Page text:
Re: Symmetrizing function arguments

• To: mathgroup at smc.vnet.net
• Subject: [mg127620] Re: Symmetrizing function arguments
• From: Sseziwa Mukasa <mukasa at gmail.com>
• Date: Wed, 8 Aug 2012 03:14:44 -0400 (EDT)
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• References: <20120807070126.D06C1662F@smc.vnet.net>

```You could just sort the arguments:

h[a_,b_,c_,d_,e_,f_]:=h[Sort[{a,b}],Sort[{c,d}],Sort[{e,f}]]

or

h[a_,b_,c_,d_,e_,f_]:=h[Sort[{a,b},Greater],Sort[{c,d},Greater],Sort[{e,f},Greater]]

On Aug 7, 2012, at 3:01 AM, Hauke Reddmann wrote:

> I'd like to define a quasi 6j symbol which has tetrahedron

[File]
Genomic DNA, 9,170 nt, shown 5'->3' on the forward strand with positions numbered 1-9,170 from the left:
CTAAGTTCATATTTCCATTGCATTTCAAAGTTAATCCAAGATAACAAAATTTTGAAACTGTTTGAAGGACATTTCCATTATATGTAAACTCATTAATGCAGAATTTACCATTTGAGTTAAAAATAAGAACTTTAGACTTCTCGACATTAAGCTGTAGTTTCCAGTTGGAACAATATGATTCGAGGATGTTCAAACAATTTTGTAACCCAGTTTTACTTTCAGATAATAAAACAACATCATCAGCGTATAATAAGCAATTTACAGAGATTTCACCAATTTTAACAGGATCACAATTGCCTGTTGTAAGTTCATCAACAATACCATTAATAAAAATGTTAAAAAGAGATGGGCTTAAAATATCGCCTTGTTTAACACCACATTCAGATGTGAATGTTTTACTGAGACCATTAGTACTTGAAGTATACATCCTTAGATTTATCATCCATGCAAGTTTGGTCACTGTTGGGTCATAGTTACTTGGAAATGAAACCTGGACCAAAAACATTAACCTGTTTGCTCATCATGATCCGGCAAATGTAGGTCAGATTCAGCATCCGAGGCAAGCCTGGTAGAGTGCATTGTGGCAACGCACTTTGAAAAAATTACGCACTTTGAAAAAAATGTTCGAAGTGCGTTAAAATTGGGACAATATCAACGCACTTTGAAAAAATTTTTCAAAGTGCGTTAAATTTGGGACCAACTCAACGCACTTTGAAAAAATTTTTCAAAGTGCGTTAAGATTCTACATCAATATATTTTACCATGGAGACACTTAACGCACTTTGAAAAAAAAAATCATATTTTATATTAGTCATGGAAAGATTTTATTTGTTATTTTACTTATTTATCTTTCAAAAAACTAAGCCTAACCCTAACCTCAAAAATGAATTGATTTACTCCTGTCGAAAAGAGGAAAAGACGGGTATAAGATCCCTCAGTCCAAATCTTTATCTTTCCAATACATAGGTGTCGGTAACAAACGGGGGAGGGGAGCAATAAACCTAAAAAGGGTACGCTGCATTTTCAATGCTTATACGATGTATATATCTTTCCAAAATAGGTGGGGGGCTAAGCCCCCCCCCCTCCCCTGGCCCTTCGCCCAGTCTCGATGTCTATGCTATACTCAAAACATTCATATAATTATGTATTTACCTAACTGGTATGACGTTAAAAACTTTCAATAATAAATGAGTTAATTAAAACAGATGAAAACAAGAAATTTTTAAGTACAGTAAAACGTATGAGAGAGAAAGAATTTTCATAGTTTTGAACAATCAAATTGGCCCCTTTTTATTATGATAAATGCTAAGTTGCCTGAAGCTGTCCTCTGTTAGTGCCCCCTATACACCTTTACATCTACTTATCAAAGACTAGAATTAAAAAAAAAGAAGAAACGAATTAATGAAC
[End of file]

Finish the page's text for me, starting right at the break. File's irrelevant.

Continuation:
> symmetry in its 6 arguments. At the moment (I'm a n00b, still :-)
> I use a cheap hack:
> f[a_,b_] := If[a>b,F[a,b],F[b,a]];
> Bingo, f now is commutative and sorts by descending arguments,
> and NOOOOO endless loops. My, am I proud of myself :-)
> Needless to say, using this method to implement the symmetries
> of h[a_,b_,c_,d_,e_,f] is a royal pain in the backside, as you
> see with the hassle needed already for just 3 arguments...
> =
g[a_,b_,c_]:=If[b>c,If[a>c,If[a>b,G[a,b,c],g[b,a,c]],g[c,b,a]],g[a,c,b]];
> ...especially considering all the subcases needed when two arguments
> are equal.
> Surely, you can offer a more elegant way? It more or less suffices to
> bring the largest value to position 1 and the second-largest to 2 or 3
> (assume a,b and c,d and e,f are the opponent edges of the tetrahedron),
> but optimal would be if none of the 24 tetrahedron operations gives
> a smaller lexicalic ordering even in the case of equal entries.
>
> P.S. No, the inbuilt 6j symbol is useless - wrong Lie group :-)
>
> --
> Hauke Reddmann <:-EX8    fc3a501 at uni-hamburg.de
> Out on deck the dawn arrived